I googled ‘Genericide’, and this is what I found
By Tunicia Phillips
South Africa has many famous household brands that have become synonymous with the actual product. In the context of township living for example; I don’t know anyone who says petroleum jelly because there are several brands that make it, they say Vaseline. ‘Chappies’, you may have started calling bubble gum just that in your later years, but every hood grown child knows bubble gum as nothing else but ‘chappies’. The same applies for toothpaste, people in townships rarely refer to toothpaste as that, instead, people refer to Colgate, as if there aren’t over fifty options for toothpaste at any given time in a grocery store. I bet it never occurred to consumers around the world that this habit may put their favourite brands at risk.
The first time I heard the word ‘genericide’; I must admit, only very recently; my mind was flooded with images of something murderous. Maybe that’s because the word so closely resembles genocide, but that could just be a moment of naivety on my part. To explain the term, note how the title of this piece refers to ‘googling’ something, and not searching the web for something. That’s exactly what ‘genericide’ refers to, a point where a brand name becomes so big, its name refers to the generic term for an entire class of something.
A brand is only however, truly a ‘genericised’ trademark once a court rules so. What do Asprin, Trampoline, Yo – Yo, Laundromat, Escalator and Cellophane share in common? They are all major brands who have lost their trademark because their big dreams became somewhat of a nightmare. Essentially, all of these brands have lost their trademark because the term, Yo – Yo or Asprin became synonymous with the actual thing.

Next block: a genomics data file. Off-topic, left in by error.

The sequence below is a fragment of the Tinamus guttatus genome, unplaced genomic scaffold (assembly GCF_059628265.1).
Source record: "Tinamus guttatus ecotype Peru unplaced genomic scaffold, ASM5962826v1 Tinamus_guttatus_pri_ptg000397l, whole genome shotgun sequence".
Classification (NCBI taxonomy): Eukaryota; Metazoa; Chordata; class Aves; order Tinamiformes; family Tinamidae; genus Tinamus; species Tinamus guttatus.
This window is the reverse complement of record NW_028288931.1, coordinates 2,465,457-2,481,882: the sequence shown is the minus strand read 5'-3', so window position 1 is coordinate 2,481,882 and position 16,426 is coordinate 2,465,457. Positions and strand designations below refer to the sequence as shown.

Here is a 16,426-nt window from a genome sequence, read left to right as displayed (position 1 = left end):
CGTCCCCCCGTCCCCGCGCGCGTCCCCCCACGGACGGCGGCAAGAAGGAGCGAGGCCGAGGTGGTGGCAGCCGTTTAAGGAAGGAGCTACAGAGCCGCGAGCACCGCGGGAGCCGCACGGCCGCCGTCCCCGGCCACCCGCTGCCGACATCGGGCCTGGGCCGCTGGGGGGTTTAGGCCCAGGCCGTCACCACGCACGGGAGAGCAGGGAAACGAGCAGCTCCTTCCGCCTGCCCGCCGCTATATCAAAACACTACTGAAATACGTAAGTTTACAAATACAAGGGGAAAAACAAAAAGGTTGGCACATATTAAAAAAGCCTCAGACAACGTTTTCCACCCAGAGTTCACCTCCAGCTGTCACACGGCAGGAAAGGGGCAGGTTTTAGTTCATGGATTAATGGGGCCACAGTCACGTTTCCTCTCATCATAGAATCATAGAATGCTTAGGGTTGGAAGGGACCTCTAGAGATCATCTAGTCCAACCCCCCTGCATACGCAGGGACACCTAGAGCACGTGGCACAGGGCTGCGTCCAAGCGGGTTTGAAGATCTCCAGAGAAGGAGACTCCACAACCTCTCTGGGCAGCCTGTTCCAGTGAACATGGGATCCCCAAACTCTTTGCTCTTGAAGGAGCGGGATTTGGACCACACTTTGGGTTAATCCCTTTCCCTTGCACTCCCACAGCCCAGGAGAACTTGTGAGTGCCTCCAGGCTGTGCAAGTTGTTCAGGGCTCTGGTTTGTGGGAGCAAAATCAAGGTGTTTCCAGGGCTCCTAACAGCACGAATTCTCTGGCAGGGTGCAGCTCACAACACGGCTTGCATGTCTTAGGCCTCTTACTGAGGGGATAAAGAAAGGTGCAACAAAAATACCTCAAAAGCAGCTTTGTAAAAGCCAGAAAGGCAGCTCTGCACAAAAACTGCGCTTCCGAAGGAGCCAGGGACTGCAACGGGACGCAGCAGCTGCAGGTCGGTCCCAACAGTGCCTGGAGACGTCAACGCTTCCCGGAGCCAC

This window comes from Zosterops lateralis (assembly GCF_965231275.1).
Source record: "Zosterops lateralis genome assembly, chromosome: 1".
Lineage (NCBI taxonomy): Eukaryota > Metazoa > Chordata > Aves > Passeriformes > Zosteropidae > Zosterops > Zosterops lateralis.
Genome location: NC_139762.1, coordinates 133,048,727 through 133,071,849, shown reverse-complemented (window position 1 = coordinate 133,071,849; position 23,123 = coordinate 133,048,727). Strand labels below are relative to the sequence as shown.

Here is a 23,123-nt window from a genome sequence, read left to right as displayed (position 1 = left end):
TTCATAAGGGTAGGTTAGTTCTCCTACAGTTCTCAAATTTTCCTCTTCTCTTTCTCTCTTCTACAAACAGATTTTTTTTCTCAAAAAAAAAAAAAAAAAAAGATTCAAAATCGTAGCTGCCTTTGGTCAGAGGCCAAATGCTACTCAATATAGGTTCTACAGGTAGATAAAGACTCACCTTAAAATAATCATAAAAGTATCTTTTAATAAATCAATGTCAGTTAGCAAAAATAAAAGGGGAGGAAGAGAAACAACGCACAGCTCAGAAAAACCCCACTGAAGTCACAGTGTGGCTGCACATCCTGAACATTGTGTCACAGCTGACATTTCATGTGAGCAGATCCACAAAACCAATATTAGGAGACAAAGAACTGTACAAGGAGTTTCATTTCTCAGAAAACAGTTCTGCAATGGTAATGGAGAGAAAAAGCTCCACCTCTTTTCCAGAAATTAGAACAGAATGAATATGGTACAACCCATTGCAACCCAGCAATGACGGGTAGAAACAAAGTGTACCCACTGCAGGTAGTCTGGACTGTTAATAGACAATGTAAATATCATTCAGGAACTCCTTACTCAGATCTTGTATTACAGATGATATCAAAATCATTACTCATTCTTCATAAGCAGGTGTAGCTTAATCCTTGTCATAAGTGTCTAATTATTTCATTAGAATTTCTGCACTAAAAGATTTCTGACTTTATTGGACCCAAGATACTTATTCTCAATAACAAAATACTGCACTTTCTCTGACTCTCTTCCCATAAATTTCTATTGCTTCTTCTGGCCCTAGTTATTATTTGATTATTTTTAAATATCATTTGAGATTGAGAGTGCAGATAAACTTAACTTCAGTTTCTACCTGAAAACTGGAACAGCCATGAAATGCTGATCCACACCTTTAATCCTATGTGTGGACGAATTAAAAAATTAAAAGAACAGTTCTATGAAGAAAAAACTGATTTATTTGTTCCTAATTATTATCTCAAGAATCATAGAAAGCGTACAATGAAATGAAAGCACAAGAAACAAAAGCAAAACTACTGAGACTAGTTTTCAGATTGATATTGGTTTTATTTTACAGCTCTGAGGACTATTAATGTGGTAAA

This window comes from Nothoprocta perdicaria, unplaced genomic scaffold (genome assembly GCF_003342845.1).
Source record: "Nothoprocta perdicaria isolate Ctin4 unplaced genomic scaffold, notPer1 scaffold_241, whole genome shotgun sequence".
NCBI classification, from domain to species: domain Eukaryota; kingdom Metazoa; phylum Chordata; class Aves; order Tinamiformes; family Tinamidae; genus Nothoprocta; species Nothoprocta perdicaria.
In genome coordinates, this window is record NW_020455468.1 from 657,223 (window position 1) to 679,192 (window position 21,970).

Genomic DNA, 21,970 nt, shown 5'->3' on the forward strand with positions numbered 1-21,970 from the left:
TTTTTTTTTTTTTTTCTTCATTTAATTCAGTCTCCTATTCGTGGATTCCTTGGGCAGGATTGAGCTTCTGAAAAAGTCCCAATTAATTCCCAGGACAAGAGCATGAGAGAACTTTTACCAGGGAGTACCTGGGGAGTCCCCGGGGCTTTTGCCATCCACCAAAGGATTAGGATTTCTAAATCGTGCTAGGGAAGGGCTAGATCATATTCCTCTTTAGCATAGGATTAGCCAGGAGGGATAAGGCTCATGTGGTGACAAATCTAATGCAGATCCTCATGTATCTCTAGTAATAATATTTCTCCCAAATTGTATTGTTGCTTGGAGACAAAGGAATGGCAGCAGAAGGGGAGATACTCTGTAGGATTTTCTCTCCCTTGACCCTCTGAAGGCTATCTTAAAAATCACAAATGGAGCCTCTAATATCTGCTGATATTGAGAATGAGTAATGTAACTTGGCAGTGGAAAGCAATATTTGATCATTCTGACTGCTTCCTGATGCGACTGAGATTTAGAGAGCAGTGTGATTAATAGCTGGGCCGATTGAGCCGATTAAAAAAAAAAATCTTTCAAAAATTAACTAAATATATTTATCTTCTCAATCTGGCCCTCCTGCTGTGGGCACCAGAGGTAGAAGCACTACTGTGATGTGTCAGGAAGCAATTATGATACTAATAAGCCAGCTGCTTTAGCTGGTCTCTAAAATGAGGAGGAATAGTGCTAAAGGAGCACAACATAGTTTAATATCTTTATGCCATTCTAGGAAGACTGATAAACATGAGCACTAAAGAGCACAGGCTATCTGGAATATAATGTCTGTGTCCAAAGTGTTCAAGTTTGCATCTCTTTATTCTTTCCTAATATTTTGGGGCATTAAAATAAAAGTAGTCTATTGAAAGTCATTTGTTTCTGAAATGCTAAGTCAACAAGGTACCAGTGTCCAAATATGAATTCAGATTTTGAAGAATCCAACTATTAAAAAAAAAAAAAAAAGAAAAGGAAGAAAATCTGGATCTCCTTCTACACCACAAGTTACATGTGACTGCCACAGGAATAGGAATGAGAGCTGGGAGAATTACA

On Tuesday, May 16, Google celebrated a great victory in a ‘genericide’ case where it was argued that the word Google, has become synonymous with searching the internet. The US Circuit Court of Appeals court justified its decision because Google, is more than just a search engine. The court case got me thinking about how many South African brands could arguably be genericised?
In the age of ‘death by nouns’, it seems trademarks and patents are increasingly at risk of losing ownership of their popular household brand names. It’s truly an indirect attack on brand success, and an even greater attack on ownership. But, it may be one of those things that many brands will have no control over. You can’t exactly ask your market to stop using your brand name to describe a generic thing; word of mouth after all, is what companies are made of.
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